New Scientific Computing Laptop Lending Program
For the first time this semester, you will be assigned a laptop for use
in PHYS 218 - Dynamical Systems in Scientific Computing. This
laptop has been loaded with pretty much all the scientific
software that Kenyon has licenses for. Depending on your major
department, you may find that certain software tools are more familiar
to you than others. Feel free to use the tool most familiar to you. The
laptop also has IDL, the high
level programming and visualization language we will be learning in
this course whcih is not generally available on lab computers on
campus. Since the college's software licenses generally prohibit
installation of licensed software on computers not owned by the
college, we cannot add these programs to your personal laptop.
You will be given adminstrator privileges so that you can install
software that you have a legal right to on the laptop and otherwise
customize the laptop for your own use. However, we have only one method
available to resolve software problems (viri, worms, Trojans, etc.) and
that is to reformat the hard drive and reload it. Thus, we encourage
you to do two things. One, back up important files to your H: drive
often. Second, practice "safe-surfing" to avoid malware of all
kinds. You should feel free to do work for other classes with
your class laptop and, subject to the "safe-surfing" caveat, use it for
entertainment purposes (legal music, video, etc.). You are also bound by the rules of the college regarding appropriate use of college computers.
You are also asked to treat the laptop as if it were owned by your best
friend's father. This laptop has to remain usable for at least three
years, so aim to return it in good condition at the end of the
semester. Generally, if your class laptop is lost or damaged due to
circumstances beyond your control, you will not be charged for damage.
However, if the laptop is lost or damaged due to circumstances over
which you had control, there will be an intense discussion over your
personal liability for the loss or damage. For example, the only
laptops I have heard about being stolen at Kenyon were those left
unattended for considerable periods of time. I would consider leaving a
Kenyon owned laptop unattended for so long to be an inexcusable neglect
of the student's responsibility.
You will turn in your college laptop at the same time as you turn in
your final project (or at the time you withdraw from the class for any
reason). Please remember to have moved copies of any files that are of
importance to you, as the laptops will be reformatted and reloaded
before use in the next class. Also, please be sure to return the padded
briefcase and the power cord that came with the laptop.
Added after the course was complete:
The new laptop plan was assessed in two ways. The first was a pre/post
survey of students who used the laptop. The second was the recorded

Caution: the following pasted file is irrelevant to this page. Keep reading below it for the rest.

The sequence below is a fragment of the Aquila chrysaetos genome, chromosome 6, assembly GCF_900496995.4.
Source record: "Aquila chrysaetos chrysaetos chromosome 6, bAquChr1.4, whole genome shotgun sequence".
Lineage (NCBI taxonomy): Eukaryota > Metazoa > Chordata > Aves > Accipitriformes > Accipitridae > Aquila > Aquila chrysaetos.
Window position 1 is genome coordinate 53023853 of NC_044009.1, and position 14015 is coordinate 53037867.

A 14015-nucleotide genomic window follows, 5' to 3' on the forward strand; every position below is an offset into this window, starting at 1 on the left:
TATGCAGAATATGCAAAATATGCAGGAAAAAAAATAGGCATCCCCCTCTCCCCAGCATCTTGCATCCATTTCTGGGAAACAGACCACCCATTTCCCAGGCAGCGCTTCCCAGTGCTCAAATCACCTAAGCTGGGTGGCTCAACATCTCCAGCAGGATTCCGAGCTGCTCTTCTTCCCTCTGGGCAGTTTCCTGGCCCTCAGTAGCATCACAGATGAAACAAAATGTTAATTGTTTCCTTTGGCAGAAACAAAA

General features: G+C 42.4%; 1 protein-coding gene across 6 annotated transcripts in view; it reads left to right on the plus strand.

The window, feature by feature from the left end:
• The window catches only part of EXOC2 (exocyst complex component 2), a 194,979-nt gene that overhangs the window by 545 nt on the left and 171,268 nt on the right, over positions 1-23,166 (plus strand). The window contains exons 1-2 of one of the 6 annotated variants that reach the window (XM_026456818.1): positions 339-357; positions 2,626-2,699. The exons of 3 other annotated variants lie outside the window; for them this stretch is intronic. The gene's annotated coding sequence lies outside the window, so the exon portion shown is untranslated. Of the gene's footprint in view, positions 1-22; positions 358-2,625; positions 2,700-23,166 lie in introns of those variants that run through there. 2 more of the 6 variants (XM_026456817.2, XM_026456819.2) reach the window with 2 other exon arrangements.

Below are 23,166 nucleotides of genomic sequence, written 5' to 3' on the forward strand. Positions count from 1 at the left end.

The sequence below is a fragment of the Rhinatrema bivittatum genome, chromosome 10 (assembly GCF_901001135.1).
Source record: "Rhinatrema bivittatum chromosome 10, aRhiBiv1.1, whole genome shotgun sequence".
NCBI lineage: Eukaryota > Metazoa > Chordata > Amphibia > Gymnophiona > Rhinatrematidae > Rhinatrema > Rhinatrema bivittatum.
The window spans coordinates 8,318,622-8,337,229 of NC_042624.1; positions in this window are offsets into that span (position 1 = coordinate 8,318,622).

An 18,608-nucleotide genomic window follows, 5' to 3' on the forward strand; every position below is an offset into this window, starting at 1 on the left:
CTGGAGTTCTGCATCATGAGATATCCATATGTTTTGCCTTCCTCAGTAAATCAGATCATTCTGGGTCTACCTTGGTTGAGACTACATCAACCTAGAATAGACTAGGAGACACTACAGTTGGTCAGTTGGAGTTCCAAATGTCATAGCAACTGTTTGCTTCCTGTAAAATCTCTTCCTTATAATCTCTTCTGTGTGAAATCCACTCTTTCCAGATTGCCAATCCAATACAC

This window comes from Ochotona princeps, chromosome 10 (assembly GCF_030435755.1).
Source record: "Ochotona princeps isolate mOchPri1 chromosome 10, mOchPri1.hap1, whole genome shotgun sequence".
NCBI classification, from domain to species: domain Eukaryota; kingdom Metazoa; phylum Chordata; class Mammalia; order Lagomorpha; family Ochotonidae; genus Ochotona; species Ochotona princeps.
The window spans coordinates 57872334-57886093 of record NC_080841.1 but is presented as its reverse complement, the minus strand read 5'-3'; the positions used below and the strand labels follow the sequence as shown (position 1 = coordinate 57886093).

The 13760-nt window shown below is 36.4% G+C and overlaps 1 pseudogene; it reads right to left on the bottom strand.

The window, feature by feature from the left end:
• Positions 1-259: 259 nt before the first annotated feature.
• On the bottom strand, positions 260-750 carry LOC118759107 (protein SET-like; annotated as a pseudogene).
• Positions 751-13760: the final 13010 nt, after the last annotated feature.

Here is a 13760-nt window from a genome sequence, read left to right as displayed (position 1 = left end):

observations of Professor Sullivan, the instructor of the class.
Students were asked to fill out a survey after about one week of using
the laptops in class. Then they were given the same survey during the
last week of classes, a separation in time of 13 weeks. The survey is
available here. The results were
analyzed by Professor of Psychology Sarah Murnen, who summarizes the
results in this way: "Because of the small sample size (N = 8), there
are few statistically significant results (lack of statistical
power). Also, this sample is likely unusual in that (the
students) owned other computers - some had both laptops and desktops of
their own (so use of physics laptop is only about 1/3 of their computer
use). The students' use of the laptops for other academic work
did increase throughout the semester, and their attitudes became
significantly more positive on 4 of the 14 survey items concerning
their attitudes." The complete statistical results are given here.
Professor Sullivan noted the following about the use of laptops by students:
- Students came early to class and were hard at work programming on their laptops when I arrived to start class.
- Students were so focussed on their projects that they initiated
the learning process, rather than waiting for me to lecture, for
example. This was good because students learn better when they are
motivated. However, I was not prepared for this response and did not
adequately provide resources for them to learn on their own. In the
same vein, they were not patient when I tried to lecture, preferring to
take in information only when they needed it. This was reminiscent of
the "Just-in-time-teaching" method ( http://www.indiana.edu/~rcapub/v22n1/p08.html ).
- Having all of the necessary software available to the students
24/7 made my job easier. I did not need to make sure that all of the
software was available and working on all computers in all the computer
labs that they had access to. This was especially true because the
students came from different departments. I also believe that having
all the software available all the time allowed students to put in more
time on the class exercises. Having software used by several different
science departments for data analysis made it easier for students from
all these departments to participate in this interdisciplinary class.
- All laptops were returned at the end of the semester in excellent condition. No student computers became infected with malware.
- Student evaluations of the course on the standard College form
were exceedingly positive. The highest ratings I have ever received.